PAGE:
Report of torture-like interrogation in Congo in 2003 now investigated

It is highly probable that a crime under international law was committed during Operation Artemis in the Democratic Republic of Congo in 2003."Torture-like methods were used", says the Swedish Armed Forces' Director of Legal Staff, Stefan Ryding-Berg, who has investigated the incident.

No Swedish soldiers were involved. The interrogation was terminated only when the Swedish commander intervened. The EU led operation Artemis in the Democratic Republic of Congo in 2003 was intended to secure the peace process in the region. The multinational force sent to the area was assigned the task of securing the airport and protecting the displaced persons in the town of Bunia. The force included special units from Sweden.

Crime against international law
On 31 May 2007 the Armed Forces Headquarters received a report relating to an incident which had taken place during Operation Artemis four years earlier. The notification concerned a breach of international law in connection with the interrogation of a person at a location where the Swedish force was encamped together with other EUFOR troops.

The Supreme Commander was informed of the report and decided that the incident should be investigated by the Swedish Armed Forces’ Director of Legal Staff, Stefan Ryding-Berg.

Interviews with officers
The investigation took place during the summer and autumn of 2007. In the absence of pictorial evidence, the investigation was based only on interviews with personnel from the Swedish force.

"Accounts of what had happened vary and some did not realise what had occurred. The incident was, however, confirmed by a sufficient number of individuals for me to conclude that the incident had involved the use of torture-like methods which constituted a crime under international law", says Stefan Ryding-Berg.

In December 2007 the classified report of the investigation was submitted to the Supreme Commander. The reason why the Swedish Armed Forces are now making a statement about the investigation is that all the Swedish units concerned are being informed of the outcome. The Armed Forces will now implement the measures recommended in the report. 

No Swedish personnel involved
No Swedish personnel were directly involved in the incident but Swedish officers have provided witness statements as to their understanding of what happened. The Swedish commander was informed of what was going on and reported this to the local multinational force commander. After a while the interrogation was terminated.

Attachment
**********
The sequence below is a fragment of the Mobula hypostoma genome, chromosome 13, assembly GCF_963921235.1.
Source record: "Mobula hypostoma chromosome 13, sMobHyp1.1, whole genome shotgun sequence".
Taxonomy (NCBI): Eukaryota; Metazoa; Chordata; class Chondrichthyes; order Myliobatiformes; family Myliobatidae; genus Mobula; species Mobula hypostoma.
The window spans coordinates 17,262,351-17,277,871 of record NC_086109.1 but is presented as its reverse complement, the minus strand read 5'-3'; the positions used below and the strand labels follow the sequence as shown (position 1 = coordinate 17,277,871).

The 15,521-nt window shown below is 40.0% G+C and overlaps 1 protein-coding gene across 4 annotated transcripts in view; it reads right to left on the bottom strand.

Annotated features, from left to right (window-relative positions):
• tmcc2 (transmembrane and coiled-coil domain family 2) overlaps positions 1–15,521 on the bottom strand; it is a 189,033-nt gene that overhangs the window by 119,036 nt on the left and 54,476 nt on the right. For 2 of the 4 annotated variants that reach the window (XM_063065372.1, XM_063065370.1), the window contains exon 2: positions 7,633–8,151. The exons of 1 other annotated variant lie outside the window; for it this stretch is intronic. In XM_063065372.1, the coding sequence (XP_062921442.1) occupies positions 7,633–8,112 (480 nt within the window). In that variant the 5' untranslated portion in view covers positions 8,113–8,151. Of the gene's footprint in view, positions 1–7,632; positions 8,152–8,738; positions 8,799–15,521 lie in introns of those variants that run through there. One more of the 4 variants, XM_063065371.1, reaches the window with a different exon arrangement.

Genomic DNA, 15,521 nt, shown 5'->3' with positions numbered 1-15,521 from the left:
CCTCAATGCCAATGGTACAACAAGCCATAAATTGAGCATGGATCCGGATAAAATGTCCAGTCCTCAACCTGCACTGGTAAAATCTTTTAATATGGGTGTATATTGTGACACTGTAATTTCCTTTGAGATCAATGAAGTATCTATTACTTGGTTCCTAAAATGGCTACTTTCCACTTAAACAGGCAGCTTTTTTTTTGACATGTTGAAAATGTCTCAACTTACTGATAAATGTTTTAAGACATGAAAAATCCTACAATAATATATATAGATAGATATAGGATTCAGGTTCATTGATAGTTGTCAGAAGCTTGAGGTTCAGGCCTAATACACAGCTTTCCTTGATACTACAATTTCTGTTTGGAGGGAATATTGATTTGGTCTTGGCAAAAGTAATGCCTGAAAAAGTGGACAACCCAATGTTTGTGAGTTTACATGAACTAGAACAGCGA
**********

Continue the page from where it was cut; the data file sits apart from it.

"The person who was the subject of the interrogation was later transported from the site through the good offices of the foreign units and was subsequently released", says Stefan Ryding-Berg.

The Swedish commander has stated that he assumed that the reporting and follow-up of the incident would be handled in accordance with the relevant EUFOR procedures.

"The report shows that the Swedish commander acted correctly in reporting the incident to his superior within EUFOR. On the other hand he should also have reported the incident back to Armed Forces Headquarters in Stockholm. Because this was not done, the attention of Armed Forces Headquarters was not drawn to what had happened in the correct way and those responsible for the operation therefore took no action", says Stefan Ryding-Berg.

The reason why nothing was done until four years latter is simply because no formal report was made directly following the incident. 

"Of course this matter should have been investigated sooner but investigations of events of this nature are not initiated on the basis of vague suspicions alone. It is unfortunate that it was not until 2007 that we received an actual report", says Stefan Ryding-Berg.

Criticism from the Supreme Commander
In view of the findings of the investigation, the Supreme Commander has called a meeting of the commanders concerned at which he criticised this failure to report the incident to Armed Forces Headquarters. The Supreme Commander has also decided that the report’s proposals and recommendations will be implemented. Among other things, that means that the conclusions will be incorporated in the training given to Swedish soldiers who are expected to take part in international crisis management operations.

In summer 2007 the Swedish Armed Forces informed the country concerned about the investigation being initiated in Sweden.
"We received the reply that they had not found any evidence to confirm the information contained in the original report that we received", says Stefan Ryding-Berg.

Since the conclusion of the investigation, the Swedish Armed Forces have been prepared to provide the nation concerned with information from the investigation report.